No, this is what really bugs Rich, and the left, about Palin. He says "She is the pit bull in the china shop of American politics, and she can do what she wants, on her own timeline, all the while raking in the big bucks she couldn’t as a sitting governor. No one, least of all her own political party, can control her."

She does what she wants. She says what she wants. She does it however and whenever she wants to. And makes the big bucks. They don't know what to make of her. She's honest.

Then comes the race card. It's always there. Rich writes of Palin's fan base:

That demographic is white and non-urban: Just look at the stops and the faces on her carefully calibrated book tour. The affect is emotional — the angry air of grievance that emerged first at her campaign rallies in 2008, with their shrieked threats to Obama, and that has since resurfaced in the Hitler-fixated “tea party” movement (which she endorses in her book). It’s a politics of victimization and sloganeering with no policy solutions required beyond the conservative mantra of No Taxes.

"Hitler-fixated" tea party movement? Rich has tumbled head over teacup into Palin Derangement Syndrome.

He can't decide if she's running in 2012, if she should run, if she could win. She quotes Dick Cheney (because "dithering" is such an exclusive word it must have come only from Cheney.) "The discredited neocon hacks" who support Palin sure have a lot of work to do, he says. Rich even manages to take a shot at Lynn Vincent, which has turned into popular sport lately. So, anyone who likes Palin is probably "Hitler-fixated" and a discredited neocon hack. Got it.

Rich's muddles through whether or not Palin should run in 2012 by concluding that"no matter how much Palin tries to pass for 'center-right,' she’s unlikely to fool that vast pool of voters left, right and center who have already written her off as unqualified for the White House. The G.O.P. establishment knows this, and is frightened."

I haven't noticed Palin shooting for "center-right" but I suppose she could try if she wanted to. The GOP isn't afraid of Palin. No, I think the only one frightened of Palin is Frank Rich. And Andrew Sullivan.

Wednesday, November 4, 2009

It's a Hoffman Victory After All

Well it seems it's a victory for Doug Hoffman after all, but not in the way he intended. While he isn't going to Congress (this year), he has gotten the attention of the NRSC. ABC News reports that John Cornyn got the message loud and clear:

"There's no incentive for us to weigh in," said Cornyn, R-Texas. "We have to look at our resources. . . . We're not going to throw money into a [primary] race leading up to the election." Cornyn said his pledge extends to races for open Senate seats -- not incumbents who may face primaries next year.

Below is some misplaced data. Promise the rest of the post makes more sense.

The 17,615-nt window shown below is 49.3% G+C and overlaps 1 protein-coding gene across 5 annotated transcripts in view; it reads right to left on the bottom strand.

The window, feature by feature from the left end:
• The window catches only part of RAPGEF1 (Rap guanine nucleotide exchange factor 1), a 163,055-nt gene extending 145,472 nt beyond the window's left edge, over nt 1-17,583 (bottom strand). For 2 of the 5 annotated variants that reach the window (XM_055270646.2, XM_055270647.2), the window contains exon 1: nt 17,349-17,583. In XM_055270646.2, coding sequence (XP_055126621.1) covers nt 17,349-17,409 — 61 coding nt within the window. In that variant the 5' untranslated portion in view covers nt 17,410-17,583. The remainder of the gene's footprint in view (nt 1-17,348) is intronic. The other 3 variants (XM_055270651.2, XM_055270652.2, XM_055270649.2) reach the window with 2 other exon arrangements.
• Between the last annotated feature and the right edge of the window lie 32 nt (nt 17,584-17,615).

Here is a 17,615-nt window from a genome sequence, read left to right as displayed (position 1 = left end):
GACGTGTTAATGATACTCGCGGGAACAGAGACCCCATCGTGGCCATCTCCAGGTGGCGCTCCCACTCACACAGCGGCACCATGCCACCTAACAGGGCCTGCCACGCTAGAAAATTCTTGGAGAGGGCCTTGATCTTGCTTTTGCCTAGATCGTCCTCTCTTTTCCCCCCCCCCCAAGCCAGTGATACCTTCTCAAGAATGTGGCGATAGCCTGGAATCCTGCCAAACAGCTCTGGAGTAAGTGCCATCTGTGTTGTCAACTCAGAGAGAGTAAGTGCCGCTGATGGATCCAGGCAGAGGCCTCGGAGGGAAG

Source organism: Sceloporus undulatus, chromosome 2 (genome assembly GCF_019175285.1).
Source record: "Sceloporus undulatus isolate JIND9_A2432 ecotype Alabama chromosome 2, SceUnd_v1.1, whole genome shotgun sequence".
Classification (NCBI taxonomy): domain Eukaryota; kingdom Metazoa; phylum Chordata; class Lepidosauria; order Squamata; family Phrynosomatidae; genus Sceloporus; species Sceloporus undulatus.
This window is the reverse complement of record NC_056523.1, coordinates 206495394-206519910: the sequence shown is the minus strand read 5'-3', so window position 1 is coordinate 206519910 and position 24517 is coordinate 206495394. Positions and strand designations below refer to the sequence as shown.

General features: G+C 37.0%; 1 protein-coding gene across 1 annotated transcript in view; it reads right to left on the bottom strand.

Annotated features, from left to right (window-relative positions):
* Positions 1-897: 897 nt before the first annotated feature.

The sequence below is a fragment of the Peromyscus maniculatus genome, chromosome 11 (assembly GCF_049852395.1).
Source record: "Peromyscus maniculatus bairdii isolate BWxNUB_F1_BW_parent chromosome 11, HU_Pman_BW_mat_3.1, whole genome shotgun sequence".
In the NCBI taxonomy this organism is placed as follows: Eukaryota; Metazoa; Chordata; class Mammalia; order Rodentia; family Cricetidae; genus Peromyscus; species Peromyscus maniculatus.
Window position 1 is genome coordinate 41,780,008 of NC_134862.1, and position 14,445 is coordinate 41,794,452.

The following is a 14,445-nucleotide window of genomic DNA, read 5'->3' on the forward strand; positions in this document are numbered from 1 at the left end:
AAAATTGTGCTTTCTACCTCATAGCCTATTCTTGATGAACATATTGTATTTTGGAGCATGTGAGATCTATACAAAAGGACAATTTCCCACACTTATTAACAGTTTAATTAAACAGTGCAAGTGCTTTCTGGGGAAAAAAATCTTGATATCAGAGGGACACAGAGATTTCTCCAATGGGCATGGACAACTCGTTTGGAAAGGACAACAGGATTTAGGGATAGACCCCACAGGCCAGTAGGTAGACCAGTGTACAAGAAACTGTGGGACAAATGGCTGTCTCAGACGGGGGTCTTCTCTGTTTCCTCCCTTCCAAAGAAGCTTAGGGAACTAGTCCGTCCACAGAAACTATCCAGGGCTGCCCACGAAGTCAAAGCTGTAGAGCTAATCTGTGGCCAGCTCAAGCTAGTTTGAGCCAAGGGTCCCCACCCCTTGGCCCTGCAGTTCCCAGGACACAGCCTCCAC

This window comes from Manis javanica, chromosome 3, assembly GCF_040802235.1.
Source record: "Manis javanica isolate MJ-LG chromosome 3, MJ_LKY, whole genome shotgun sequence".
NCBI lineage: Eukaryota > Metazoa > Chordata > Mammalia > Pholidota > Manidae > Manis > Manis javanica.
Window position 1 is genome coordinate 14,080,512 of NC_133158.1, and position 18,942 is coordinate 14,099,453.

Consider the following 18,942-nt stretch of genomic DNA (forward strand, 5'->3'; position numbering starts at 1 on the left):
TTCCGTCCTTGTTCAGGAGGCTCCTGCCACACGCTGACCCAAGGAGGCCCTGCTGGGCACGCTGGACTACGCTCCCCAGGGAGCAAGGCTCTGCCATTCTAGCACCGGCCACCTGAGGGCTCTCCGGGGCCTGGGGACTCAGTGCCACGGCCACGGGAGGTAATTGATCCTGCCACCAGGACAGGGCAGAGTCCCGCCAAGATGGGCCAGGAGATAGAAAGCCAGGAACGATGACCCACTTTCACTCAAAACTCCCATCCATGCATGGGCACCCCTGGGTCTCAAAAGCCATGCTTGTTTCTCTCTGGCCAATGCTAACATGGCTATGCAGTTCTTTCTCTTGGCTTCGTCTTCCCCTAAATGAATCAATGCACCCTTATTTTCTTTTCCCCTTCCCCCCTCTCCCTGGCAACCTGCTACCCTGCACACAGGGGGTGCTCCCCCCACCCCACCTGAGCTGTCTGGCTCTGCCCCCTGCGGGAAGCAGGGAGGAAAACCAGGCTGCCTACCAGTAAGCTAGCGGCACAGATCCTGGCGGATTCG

The NRSC so far has endorsed candidates in four open Senate seats -- Florida, Missouri, Illinois, and Pennsylvania.
Cornyn's commitment is most immediately relevant in Florida, where the NRSC's candidate, Gov. Charlie Crist, is facing an aggressive challenge on his right from state House Speaker Marco Rubio.

Ed at Hot Air is willing to give credit where credit is due:

We understand that the role of the national party and the NRSC and NRCC is to elect Republicans. However, that role comes into play in the general election, not the primaries. A party that talks abut federalism and limited national government should have more trust in the people to choose their representatives in the primaries. Cornyn and the NRSC have taken a circuitous route to the right decision, but at least they got there.

That's fine - I'm all for optimism. Just color me a little cynical. I'll believe it when I see it. I'm not clear on how this statement is going to play with the Crist/Rubio duel. The NRSC has already endorsed Crist and I can't see them yanking support now. While Cornyn makes light of endorsements in general, he indicates that the only reason the NRSC endorsed Crist was because Crist asked them too:

Cornyn said the NRSC is only endorsing in races where -- like in Crist's case -- the candidate specifically requests its stamp of approval.

So if Rubio had asked first....?

I hope the Republican establishment has learned something, I really do. The fact remains that as a party Republicans still have to come together and decide how big this tent is going to be. You can't abandon your principles just to stack the deck in your favor. And to my mind, there is still no strong Reagan conservative to lead us out of this mess, although there is still time for one to emerge.